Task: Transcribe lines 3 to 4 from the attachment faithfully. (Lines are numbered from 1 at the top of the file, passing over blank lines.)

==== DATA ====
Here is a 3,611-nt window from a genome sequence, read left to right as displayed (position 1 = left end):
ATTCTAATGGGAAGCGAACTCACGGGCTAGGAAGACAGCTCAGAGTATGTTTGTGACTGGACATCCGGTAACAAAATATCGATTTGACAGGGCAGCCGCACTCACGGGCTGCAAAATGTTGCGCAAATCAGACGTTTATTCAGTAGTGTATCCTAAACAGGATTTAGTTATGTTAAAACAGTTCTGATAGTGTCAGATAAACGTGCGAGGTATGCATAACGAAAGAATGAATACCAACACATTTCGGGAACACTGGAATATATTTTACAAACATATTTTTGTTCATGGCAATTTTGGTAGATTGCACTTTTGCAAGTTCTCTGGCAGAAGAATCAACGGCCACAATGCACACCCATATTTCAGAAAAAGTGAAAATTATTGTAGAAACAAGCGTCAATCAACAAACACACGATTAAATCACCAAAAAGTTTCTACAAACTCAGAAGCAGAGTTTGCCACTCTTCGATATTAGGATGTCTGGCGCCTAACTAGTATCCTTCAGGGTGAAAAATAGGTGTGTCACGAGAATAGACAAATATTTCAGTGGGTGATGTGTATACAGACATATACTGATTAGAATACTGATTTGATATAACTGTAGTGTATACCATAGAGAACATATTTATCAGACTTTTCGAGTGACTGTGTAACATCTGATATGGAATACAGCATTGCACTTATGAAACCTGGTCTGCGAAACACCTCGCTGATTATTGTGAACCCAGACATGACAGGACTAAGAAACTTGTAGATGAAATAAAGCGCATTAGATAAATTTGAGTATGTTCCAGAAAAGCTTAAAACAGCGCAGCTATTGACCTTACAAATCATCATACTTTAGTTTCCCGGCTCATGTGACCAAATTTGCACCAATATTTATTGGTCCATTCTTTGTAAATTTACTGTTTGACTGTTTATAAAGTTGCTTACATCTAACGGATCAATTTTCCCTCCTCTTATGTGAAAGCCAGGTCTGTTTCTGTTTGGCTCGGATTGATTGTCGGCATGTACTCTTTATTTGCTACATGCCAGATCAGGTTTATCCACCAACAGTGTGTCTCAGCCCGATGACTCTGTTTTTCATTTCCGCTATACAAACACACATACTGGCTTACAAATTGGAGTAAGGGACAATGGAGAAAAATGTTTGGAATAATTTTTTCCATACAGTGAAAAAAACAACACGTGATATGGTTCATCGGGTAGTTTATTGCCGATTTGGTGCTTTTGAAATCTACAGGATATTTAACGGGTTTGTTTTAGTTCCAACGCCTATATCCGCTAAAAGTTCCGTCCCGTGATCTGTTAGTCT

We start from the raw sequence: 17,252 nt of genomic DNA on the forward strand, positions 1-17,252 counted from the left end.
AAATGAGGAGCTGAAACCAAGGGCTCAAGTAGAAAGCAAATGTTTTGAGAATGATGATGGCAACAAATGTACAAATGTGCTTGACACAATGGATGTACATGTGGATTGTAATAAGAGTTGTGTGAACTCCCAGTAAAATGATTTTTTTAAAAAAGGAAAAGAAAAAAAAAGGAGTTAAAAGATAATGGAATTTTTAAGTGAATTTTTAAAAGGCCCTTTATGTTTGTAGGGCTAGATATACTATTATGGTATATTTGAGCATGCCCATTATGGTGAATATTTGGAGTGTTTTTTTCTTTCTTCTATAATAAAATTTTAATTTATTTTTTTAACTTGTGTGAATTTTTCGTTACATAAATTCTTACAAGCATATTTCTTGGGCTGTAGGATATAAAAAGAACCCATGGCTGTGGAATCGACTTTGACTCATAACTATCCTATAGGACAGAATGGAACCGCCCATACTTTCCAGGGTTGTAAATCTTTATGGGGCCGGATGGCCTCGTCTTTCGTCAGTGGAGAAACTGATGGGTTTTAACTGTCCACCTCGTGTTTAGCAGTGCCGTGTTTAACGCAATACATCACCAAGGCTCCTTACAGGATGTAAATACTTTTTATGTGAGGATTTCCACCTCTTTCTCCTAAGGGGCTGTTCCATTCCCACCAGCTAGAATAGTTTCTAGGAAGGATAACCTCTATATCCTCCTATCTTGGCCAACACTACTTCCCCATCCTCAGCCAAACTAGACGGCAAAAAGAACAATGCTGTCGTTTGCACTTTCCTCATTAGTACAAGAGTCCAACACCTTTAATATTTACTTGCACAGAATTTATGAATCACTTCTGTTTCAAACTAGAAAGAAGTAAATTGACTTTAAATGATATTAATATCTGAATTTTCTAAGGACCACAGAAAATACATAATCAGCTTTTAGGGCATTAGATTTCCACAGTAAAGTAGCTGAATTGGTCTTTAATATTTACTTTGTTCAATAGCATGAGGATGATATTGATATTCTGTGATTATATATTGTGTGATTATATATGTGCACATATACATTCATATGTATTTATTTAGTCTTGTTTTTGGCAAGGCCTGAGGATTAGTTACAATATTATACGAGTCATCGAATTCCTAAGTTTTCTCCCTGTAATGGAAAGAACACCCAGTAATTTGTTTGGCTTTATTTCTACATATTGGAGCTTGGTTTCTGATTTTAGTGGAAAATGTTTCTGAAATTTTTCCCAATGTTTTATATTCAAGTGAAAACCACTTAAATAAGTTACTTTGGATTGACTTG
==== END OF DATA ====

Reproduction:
We start from the raw sequence: 17,252 nt of genomic DNA on the forward strand, positions 1-17,252 counted from the left end.
AAATGAGGAGCTGAAACCAAGGGCTCAAGTAGAAAGCAAATGTTTTGAGAATGATGATGGCAACAAATGTACAAATGTGCTTGACACAATGGATGTACATGTGGATTGTAATAAGAGTTGTGTGAACTCCCAGTAAAATGATTTTTTTAAAAAAGGAAAAGAAAAAAAAAGGAGTTAAAAGATAATGGAATTTTTAAGTGAATTTTTAAAAGGCCCTTTATGTTTGTAGGGCTAGATATACTATTATGGTATATTTGAGCATGCCCATTATGGTGAATATTTGGAGTGTTTTTTTCTTTCTTCTATAATAAAATTTTAATTTATTTTTTTAACTTGTGTGAATTTTTCGTTACATAAATTCTTACAAGCATATTTCTTGGGCTGTAGGATATAAAAAGAACCCATGGCTGTGGAATCGACTTTGACTCATAACTATCCTATAGGACAGAATGGAACCGCCCATACTTTCCAGGGTTGTAAATCTTTATGGGGCCGGATGGCCTCGTCTTTCGTCAGTGGAGAAACTGATGGGTTTTAACTGTCCACCTCGTGTTTAGCAGTGCCGTGTTTAACGCAATACATCACCAAGGCTCCTTACAGGATGTAAATACTTTTTATGTGAGGATTTCCACCTCTTTCTCCTAAGGGGCTGTTCCATTCCCACCAGCTAGAATAGTTTCTAGGAAGGATAACCTCTATATCCTCCTATCTTGGCCAACACTACTTCCCCATCCTCAGCCAAACTAGACGGCAAAAAGAACAATGCTGTCGTTTGCACTTTCCTCATTAGTACAAGAGTCCAACACCTTTAATATTTACTTGCACAGAATTTATGAATCACTTCTGTTTCAAACTAGAAAGAAGTAAATTGACTTTAAATGATATTAATATCTGAATTTTCTAAGGACCACAGAAAATACATAATCAGCTTTTAGGGCATTAGATTTCCACAGTAAAGTAGCTGAATTGGTCTTTAATATTTACTTTGTTCAATAGCATGAGGATGATATTGATATTCTGTGATTATATATTGTGTGATTATATATGTGCACATATACATTCATATGTATTTATTTAGTCTTGTTTTTGGCAAGGCCTGAGGATTAGTTACAATATTATACGAGTCATCGAATTCCTAAGTTTTCTCCCTGTAATGGAAAGAACACCCAGTAATTTGTTTGGCTTTATTTCTACATATTGGAGCTTGGTTTCTGATTTTAGTGGAAAATGTTTCTGAAATTTTTCCCAATGTTTTATATTCAAGTGAAAACCACTTAAATAAGTTACTTTGGATTGACTTG